Now that Chief Theresa Spence’s campaign to have a three-way meeting with Prime Minister Stephen Harper and Governor General David Johnston has been downgraded to a “modified hunger strike”—a liquid diet, technically—according to CBC Sunday Morning, it should be possible for Canadians to think more freely.
Constructive discussion of the terrible state of most First Nation communities and reserves in Canada has been heavily constrained by Chief Spence.
After all, she could have been well on her way to being a martyr. In those circumstances, how could Canadians quibble with the logic of her campaign? She may have been ready to give her life for the sake of that meeting—and that gave the idea an irresistible dignity.
Since dying, hopefully, is off the table, and since the meeting issue is largely behind us, Canadians should be able to recognize a lot of pious and paralyzing nonsense.
The elected leaders of Canada and the Assembly of First Nations have spent far too much time this year dancing to myths: that securing justice for First Nations must involve the participation of the British Crown’s representative in Canada and that, ultimately, justice and progress will best be achieved by living up to what that British Crown promised First Nations starting some 250 years ago.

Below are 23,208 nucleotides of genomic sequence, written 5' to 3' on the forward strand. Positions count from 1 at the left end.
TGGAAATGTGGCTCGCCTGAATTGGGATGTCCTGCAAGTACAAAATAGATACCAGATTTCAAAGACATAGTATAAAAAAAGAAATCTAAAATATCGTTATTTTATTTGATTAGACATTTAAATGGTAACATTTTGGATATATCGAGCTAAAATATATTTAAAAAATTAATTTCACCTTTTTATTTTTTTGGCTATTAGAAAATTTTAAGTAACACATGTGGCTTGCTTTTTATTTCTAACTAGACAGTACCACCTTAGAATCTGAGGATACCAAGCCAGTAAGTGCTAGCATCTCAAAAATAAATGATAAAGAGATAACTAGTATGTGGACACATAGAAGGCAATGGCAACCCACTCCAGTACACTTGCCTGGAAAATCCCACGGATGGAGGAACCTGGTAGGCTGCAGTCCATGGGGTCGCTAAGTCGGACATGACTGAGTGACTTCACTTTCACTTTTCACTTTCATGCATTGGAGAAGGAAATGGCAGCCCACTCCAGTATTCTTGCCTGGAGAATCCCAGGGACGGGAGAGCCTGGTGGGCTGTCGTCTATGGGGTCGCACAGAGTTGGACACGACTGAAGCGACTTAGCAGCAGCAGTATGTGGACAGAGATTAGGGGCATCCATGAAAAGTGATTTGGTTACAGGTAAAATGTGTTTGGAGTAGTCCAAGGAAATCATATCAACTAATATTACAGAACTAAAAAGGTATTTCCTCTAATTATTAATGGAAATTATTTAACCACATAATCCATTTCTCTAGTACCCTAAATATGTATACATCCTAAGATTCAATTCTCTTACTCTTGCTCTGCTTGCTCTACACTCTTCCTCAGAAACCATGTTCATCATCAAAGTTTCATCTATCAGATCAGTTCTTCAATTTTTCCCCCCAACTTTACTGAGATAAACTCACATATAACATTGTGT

Chief Spence and other radicals don’t insist simply that the present state of affairs is intolerable. They insist redress can be found in getting the “Crown” (and the Government of Canada in its toe) to live up to 18th-century promises, plus interest.
They want the federal government to care. But, more importantly, they want it to deliver health, education, housing, and development resources that were envisioned in treaties that were signed centuries and decades before Canada became a sovereign country.
First Nations can—and do—take legal action to win benefits through court interpretations of those ancient treaties. However, the underlying assumption that the imperialists of the 18th century had a healthy, even superior, conception of how aboriginals and Europeans should live side-by-side should be challenged.
The nation-to-nation wars and alliances of the age of empire may be a source of pride for aboriginal communities. However, looking for justice within our contemporary liberal society—according to its values—will likely be more rewarding.
Gordon Gibson put it clearly in his conclusion to his column today in the Globe and Mail:
“Give individuals the resources for mobility, which means both cash and above all, education. Half of status Indians have already voted with their feet and left the reserves for a better life. The reserves can be a fortress, but they can also be a prison…
“Upon every confused sea, a sailor needs a guiding star. The individual is the fixed point here. Follow that and we will make a safe harbour.”
We don’t need the Crown to prick our conscience or fire our ambition to do better.